No more endless talking about children’s needs – let’s make change happen
We have seen a huge amount of activity in the children services sector since the start of the year. With so much going on, we’re asking ourselves, how do we demonstrate being the ‘calm in the eye of the storm’? How do we contribute to these reviews in a way that is helpful, and will have a meaningful, positive, and lasting impact?
We are actively engaging with Josh MacAlister’s Care Review and we were pleased to meet with his team recently to discuss the review in more detail. This early widespread engagement gives a reassuring signal. His team seems committed to listening, adapting, and improving their processes as they embark on this hugely significant review.
There has been a clear change in language and tone, something we felt strongly needed to happen. More was unveiled today about the review’s engagement strategy, which opened by acknowledging that not every child and adult has had a negative care experience. This is something I feel is important to recognise.
I will be an active promoter and supporter of this review, as we are always looking for solutions here at Five Rivers. We will find creative and engaging ways for the review to hear our young people’s experiences. We will do everything we can to enable them to have a voice and to support them to meaningfully affect change.
Just this week the new Children’s Commissioner, Rachel De Souza, launched her “once in a generation” review. The ‘Big Ask’ aims to identify the barriers preventing children from reaching their full potential. Rachel pledges to “rebuild childhoods” after the disruption caused by the pandemic.
The focus on education is refreshing as it’s being widely reported that children have missed up to 19 weeks of face-to-face education as a consequence of the pandemic. As the review pulls into focus the widening inequality gulf, and the demonstrable impact this has on children, this is our moment to spotlight rethinking educational opportunities for looked after children.
I am keen that the education system strives to include all children who may suffer delays in their learning, as a result of being looked after or other life events. I believe education should be free until the age of 25. This means that as life settles into a calmer territory, where young adults are able to make decisions that affect their lives, they can apply themselves to learning.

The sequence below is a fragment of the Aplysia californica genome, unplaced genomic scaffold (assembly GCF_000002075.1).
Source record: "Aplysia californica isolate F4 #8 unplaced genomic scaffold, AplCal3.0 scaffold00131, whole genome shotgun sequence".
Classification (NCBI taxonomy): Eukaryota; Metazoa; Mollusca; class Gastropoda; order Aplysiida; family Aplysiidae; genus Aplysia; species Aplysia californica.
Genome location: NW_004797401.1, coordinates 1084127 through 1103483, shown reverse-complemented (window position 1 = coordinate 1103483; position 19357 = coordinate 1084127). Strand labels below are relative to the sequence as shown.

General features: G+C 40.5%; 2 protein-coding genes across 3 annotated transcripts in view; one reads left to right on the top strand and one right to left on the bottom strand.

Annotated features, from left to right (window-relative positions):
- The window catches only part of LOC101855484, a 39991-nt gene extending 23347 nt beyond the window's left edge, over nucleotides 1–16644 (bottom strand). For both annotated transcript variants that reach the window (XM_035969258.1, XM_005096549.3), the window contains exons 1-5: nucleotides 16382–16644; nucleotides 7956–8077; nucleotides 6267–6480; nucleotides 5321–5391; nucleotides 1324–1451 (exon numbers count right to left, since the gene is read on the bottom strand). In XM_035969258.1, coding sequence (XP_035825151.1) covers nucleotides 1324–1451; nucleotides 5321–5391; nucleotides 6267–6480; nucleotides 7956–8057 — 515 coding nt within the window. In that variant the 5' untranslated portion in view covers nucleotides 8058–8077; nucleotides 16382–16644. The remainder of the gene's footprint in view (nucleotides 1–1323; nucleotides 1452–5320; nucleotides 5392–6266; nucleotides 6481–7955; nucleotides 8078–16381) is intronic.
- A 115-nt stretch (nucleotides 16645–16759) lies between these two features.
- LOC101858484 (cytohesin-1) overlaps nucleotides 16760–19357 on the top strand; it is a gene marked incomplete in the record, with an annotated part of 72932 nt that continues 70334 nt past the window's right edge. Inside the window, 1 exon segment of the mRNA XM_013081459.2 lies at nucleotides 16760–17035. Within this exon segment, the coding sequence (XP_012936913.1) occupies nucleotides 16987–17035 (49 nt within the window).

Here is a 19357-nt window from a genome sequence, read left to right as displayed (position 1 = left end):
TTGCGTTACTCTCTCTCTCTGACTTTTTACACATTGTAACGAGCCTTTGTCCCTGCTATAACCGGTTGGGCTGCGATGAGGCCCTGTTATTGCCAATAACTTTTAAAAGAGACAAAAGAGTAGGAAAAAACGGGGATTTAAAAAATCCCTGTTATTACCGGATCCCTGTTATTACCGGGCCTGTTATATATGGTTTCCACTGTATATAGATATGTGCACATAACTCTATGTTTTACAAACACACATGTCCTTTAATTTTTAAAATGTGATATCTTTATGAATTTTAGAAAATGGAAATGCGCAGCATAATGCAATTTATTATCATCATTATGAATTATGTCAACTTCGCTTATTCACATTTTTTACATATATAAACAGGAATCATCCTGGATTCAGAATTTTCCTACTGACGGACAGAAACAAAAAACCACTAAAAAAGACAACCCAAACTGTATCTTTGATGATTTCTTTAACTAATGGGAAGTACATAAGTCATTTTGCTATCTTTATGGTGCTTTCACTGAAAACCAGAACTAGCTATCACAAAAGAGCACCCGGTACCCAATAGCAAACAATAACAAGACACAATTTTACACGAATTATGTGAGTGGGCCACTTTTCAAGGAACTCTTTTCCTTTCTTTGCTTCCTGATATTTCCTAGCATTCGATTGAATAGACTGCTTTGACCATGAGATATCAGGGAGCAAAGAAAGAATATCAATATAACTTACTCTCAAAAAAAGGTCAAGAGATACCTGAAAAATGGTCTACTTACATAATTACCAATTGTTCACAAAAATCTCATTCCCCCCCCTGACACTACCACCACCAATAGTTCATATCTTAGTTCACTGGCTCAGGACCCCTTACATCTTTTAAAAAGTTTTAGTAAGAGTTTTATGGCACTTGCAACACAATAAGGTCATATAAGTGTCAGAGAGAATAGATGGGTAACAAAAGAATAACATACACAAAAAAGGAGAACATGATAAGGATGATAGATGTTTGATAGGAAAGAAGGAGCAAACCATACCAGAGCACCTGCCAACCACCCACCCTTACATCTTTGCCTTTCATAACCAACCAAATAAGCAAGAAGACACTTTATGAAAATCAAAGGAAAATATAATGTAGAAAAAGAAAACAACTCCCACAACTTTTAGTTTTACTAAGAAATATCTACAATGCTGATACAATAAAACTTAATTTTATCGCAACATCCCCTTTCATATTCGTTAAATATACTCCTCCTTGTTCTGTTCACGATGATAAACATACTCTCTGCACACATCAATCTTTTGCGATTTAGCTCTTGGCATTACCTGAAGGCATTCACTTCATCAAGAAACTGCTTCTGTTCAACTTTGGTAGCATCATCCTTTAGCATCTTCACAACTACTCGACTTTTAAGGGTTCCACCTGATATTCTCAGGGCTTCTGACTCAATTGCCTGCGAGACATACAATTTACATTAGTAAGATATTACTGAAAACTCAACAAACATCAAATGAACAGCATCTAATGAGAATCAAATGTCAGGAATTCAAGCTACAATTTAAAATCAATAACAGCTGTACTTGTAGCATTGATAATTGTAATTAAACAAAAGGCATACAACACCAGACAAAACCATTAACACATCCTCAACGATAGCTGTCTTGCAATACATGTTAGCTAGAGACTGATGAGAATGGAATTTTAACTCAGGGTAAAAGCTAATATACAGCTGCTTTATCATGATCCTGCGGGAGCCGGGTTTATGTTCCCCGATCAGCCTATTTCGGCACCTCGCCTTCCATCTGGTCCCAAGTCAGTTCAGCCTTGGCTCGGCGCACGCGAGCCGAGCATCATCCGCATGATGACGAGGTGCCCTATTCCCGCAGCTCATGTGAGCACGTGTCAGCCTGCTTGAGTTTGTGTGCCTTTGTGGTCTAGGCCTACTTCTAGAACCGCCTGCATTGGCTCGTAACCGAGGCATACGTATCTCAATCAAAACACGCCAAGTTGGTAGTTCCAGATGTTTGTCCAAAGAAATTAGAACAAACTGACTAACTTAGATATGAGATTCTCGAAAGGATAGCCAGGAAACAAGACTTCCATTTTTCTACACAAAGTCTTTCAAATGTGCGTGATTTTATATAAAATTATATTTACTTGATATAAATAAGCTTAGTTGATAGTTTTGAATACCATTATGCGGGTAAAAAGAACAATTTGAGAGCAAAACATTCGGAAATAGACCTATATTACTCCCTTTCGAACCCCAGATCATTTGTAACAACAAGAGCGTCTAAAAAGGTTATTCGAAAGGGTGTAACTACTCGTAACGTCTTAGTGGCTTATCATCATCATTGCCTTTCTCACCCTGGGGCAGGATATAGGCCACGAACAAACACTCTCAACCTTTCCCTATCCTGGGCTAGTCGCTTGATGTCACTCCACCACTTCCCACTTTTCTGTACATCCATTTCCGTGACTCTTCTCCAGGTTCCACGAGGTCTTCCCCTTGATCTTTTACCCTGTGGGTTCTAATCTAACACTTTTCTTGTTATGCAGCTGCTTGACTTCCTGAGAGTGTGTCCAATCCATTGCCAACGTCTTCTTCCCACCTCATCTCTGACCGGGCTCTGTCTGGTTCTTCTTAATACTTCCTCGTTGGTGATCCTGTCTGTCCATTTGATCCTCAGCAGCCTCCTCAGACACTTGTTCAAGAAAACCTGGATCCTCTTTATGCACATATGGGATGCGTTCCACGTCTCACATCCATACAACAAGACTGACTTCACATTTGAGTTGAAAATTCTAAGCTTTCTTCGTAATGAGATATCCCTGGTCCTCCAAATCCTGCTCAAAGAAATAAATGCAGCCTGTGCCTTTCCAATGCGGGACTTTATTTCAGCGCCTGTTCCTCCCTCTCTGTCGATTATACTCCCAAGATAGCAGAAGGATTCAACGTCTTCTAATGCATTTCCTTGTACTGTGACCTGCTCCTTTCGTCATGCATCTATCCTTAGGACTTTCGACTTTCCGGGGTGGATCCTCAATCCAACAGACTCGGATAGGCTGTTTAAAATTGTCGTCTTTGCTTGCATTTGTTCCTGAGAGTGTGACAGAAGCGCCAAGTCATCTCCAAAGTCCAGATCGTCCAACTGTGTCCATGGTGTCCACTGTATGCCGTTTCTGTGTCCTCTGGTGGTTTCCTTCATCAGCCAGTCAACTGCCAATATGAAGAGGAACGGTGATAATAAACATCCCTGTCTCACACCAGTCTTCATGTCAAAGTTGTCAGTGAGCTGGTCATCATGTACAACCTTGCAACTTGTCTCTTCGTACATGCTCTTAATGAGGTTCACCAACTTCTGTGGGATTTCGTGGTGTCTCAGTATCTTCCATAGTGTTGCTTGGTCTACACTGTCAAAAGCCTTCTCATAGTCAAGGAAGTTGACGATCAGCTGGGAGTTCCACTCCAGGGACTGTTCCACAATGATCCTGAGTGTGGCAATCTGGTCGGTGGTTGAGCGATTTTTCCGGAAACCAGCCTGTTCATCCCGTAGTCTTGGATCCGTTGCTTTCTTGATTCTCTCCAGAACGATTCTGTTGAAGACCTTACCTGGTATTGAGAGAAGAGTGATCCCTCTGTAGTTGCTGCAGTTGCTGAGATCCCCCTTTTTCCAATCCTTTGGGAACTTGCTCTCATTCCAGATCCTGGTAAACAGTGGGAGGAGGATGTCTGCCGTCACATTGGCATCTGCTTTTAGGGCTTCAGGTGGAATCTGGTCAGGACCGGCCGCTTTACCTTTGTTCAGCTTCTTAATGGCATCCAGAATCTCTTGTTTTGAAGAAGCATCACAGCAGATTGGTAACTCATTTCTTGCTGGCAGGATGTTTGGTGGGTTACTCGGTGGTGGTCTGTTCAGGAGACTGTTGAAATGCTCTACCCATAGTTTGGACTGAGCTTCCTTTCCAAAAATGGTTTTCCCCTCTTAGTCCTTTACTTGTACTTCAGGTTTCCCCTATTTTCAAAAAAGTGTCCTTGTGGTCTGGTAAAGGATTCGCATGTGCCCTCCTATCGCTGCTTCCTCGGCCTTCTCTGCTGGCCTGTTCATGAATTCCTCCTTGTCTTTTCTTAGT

This is a time when young adults are expected to manage independence, find somewhere to live and earn a living. Access to free education for a longer period could significantly and positively affect lifetime outcomes for looked after children, have the potential to reduce mental health issues, and provide a strong positive environment to connect with other adults, in a safe environment.
The Children’s Service review needs to create a shift in how we think about the life chances of children with adverse early experiences, struggling, or misunderstood in mainstream education. It needs to think about these children and young people who are sometimes missing school altogether. The review needs to think creatively about how we invest in ready access to experiences that support children’s opportunities to learn. We need to invest in these children and their futures too.
Here, at Five Rivers Child Care, we have provided bespoke, creative, engaging, and meaningful educational provision for many years. Provided by our own schools with qualified teaching staff, who think about accessible education, we see children flourish who have struggled before. Our 1ACE provision, a school without walls, takes learning opportunities to children. This gives them access to education in ways they have never had before; this is at the core of our offer.
Last, but not least, the CMA (Competition Markets Authority) is conducting its own review looking into the supply of looked after children’s services. It will consider where they are, the price of them and whether they’re sufficient to meet the needs of children.
So, within all of this, how do we influence the reviews about our strong belief that every child’s life is capable of being ‘turned around’? Our neuroscience and positive psychology have made a huge difference in how we help make transformational change possible. Work together; connection and synergy are always exponentially better than isolated silo mentalities. Strive to be a partner of choice, to carry the risks that those without years of experience hesitate to shoulder.
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